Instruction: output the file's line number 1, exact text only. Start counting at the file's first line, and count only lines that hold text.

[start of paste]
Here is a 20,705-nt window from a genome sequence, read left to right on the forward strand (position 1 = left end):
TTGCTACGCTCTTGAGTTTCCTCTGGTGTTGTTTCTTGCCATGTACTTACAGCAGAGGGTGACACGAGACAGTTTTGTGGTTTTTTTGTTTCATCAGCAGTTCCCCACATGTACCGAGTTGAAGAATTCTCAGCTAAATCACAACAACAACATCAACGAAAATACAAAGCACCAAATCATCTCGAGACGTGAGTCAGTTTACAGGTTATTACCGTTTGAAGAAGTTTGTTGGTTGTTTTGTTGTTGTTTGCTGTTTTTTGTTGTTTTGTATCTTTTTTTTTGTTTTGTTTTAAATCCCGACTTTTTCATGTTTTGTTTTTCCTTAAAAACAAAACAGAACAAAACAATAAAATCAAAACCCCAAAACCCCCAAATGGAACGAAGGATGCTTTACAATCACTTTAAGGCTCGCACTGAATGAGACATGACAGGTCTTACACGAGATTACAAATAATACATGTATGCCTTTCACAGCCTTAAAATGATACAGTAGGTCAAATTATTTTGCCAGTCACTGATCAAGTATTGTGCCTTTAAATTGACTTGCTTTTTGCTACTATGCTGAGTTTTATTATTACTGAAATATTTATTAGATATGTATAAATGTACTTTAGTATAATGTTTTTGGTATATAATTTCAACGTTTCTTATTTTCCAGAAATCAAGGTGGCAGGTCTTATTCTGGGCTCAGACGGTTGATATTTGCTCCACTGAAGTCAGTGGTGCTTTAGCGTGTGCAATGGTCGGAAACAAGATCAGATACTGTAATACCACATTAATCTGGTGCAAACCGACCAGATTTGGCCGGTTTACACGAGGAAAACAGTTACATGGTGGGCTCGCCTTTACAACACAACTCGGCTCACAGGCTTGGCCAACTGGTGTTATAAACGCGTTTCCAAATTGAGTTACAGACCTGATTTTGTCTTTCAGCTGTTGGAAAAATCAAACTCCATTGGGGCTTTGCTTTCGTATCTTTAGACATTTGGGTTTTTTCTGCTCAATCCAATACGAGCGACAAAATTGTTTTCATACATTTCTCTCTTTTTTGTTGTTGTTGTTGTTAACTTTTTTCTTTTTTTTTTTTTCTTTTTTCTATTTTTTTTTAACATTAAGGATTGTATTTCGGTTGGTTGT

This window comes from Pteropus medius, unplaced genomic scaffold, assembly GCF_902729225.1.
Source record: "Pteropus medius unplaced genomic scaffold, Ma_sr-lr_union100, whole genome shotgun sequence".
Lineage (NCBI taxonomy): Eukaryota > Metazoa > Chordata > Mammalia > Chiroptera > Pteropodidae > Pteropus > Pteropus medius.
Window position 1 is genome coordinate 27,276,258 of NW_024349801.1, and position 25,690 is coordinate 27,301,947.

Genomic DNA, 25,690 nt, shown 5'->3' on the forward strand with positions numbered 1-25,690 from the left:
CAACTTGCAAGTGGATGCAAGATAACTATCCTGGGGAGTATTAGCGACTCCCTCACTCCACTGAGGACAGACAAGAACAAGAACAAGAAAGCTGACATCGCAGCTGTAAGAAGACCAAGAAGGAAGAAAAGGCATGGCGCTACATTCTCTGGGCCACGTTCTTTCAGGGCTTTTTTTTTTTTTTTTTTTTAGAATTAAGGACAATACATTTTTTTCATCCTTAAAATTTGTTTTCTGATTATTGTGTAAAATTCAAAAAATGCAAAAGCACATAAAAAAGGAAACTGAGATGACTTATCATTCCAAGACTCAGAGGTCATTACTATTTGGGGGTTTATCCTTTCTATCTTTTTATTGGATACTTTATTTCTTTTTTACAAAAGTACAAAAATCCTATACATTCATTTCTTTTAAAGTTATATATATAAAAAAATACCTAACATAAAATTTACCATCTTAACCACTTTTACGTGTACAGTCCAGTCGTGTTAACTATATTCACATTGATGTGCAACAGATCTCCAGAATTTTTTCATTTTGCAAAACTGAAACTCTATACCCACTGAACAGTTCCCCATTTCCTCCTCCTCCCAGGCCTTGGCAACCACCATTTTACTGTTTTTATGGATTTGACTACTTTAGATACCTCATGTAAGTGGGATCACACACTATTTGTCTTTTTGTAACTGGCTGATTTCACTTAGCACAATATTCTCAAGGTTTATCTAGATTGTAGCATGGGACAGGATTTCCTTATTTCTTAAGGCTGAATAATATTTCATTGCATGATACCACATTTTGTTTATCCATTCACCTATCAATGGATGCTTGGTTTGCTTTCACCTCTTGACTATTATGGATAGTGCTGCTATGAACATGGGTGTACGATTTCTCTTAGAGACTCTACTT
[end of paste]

Here is a 20,705-nt window from a genome sequence, read left to right on the forward strand (position 1 = left end):